Archie and Wilson looked to their shoes. They hadn’t heard about the Reverend Wesley Wilding being so directly involved in trying to shut down Sam’s, and that was surprising in a gossipy little town like Striven. Too, Archie and Wilson knew better than to ask Sam more about it; experience had taught them that you just shouldn’t pry into certain areas of Sam’s life.
Donnie, though, was undeterred. “You ‘member, Sam, we was up to our ears in corn liquor one night, and –”
Sam’s glare deepened. “Drop it, I said.”
Donnie pushed with both hands at the air between Sam and him. “Okay, okay, don’t get yourself all worked up, now. I just thought…”
Noxanne put a hand on Donnie’s arm and peered to the bar. “You say them beers is for us?”
“Yeah,” said Sam, “if y’all can see fit to shut up about my private doings.”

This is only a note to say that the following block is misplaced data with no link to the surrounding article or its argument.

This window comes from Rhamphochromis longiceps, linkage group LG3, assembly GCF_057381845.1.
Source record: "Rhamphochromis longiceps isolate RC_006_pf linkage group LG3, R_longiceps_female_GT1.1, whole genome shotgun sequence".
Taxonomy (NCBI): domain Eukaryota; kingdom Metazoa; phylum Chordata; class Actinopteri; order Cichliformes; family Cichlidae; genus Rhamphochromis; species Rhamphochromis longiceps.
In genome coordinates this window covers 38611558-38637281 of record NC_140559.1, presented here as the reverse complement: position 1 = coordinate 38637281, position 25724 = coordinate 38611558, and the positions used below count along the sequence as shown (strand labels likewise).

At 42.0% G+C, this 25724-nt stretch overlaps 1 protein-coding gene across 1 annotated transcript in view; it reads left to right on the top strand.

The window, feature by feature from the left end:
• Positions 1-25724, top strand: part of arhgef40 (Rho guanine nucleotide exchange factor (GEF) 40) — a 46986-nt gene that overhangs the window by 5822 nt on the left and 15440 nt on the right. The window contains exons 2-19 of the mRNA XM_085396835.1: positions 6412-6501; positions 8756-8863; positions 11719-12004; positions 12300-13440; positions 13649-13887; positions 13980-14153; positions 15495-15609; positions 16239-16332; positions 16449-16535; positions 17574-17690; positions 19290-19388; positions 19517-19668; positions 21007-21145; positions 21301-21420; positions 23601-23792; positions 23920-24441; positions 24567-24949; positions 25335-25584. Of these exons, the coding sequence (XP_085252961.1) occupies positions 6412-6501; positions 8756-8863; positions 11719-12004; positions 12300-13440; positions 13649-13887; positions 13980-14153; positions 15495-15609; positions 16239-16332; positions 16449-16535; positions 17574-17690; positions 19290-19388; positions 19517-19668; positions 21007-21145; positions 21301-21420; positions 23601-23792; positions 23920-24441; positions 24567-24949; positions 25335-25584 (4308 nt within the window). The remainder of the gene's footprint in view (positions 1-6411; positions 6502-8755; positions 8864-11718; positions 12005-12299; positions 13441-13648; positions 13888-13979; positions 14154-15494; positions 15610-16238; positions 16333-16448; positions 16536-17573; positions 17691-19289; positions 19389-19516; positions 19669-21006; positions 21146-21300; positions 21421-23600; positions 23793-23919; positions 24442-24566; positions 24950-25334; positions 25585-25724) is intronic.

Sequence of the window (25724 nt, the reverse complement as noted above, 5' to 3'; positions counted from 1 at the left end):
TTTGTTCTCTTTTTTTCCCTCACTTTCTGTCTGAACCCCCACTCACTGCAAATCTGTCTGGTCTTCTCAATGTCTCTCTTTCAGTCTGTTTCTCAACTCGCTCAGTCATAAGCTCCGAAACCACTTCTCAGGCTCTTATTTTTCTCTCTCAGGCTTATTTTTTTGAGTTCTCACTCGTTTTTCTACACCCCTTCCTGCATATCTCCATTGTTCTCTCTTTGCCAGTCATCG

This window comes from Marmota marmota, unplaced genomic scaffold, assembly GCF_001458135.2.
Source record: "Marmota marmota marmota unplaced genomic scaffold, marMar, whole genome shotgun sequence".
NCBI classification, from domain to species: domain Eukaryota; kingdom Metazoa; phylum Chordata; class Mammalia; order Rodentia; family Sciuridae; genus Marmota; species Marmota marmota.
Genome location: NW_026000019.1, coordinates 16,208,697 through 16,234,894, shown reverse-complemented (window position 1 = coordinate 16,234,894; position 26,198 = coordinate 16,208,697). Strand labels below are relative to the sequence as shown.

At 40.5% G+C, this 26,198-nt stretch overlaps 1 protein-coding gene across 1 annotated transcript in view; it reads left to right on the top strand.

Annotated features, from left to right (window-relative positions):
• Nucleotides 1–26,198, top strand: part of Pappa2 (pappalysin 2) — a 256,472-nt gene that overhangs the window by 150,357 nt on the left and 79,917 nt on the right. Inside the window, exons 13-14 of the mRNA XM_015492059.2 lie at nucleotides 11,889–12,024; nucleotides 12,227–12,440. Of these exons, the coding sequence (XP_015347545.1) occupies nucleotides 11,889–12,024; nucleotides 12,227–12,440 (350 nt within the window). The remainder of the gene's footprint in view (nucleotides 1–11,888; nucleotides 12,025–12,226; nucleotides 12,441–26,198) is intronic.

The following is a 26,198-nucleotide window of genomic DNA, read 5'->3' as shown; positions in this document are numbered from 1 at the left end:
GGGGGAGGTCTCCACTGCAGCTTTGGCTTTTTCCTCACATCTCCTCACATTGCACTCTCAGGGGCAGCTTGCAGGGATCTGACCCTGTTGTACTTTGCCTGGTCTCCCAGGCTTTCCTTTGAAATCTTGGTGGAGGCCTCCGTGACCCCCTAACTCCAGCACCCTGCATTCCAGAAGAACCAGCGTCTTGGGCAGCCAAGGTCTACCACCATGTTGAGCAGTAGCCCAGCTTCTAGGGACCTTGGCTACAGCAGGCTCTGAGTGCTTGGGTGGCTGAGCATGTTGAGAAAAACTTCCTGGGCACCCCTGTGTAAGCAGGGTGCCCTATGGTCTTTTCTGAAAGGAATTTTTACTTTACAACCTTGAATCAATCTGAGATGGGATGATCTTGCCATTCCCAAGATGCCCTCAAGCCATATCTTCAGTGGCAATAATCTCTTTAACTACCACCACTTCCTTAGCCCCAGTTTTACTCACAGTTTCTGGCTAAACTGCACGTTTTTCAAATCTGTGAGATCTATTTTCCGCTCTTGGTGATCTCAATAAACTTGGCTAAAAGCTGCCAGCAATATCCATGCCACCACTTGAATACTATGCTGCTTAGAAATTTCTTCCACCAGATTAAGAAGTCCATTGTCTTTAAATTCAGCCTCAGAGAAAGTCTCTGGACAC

Wilson, afraid Sam’s temper still might boil over, changed the subject. “Funny things happen when you get off the battlefield, huh, Sam?”
A quizzical look. “I reckon.”
“What I mean is, you could of took a job, any job a‘tall, over in Montgomery after that discharge of yours.”
For a moment, Sam said nothing. Then he sighed through a now-saddened expression. “They wasn’t all that fond of soldiers back then. Some of us got turned down for jobs because we was ex-soldiers.”
“I ‘member hearing ‘bout when you got out,” said Donnie. “You took a job sweeping up this place for your Uncle Clifton. Didn’t make much sense, even to a kid like me.”
“You ever been to a war, you’d know,” said Sam, “‘specially one that was lost.” He whistled out a breath, his eyes fixed on some faraway thing. “Damn war stayed with me for quite a spell. Sweeping up helped keep me outta the doldrums.”
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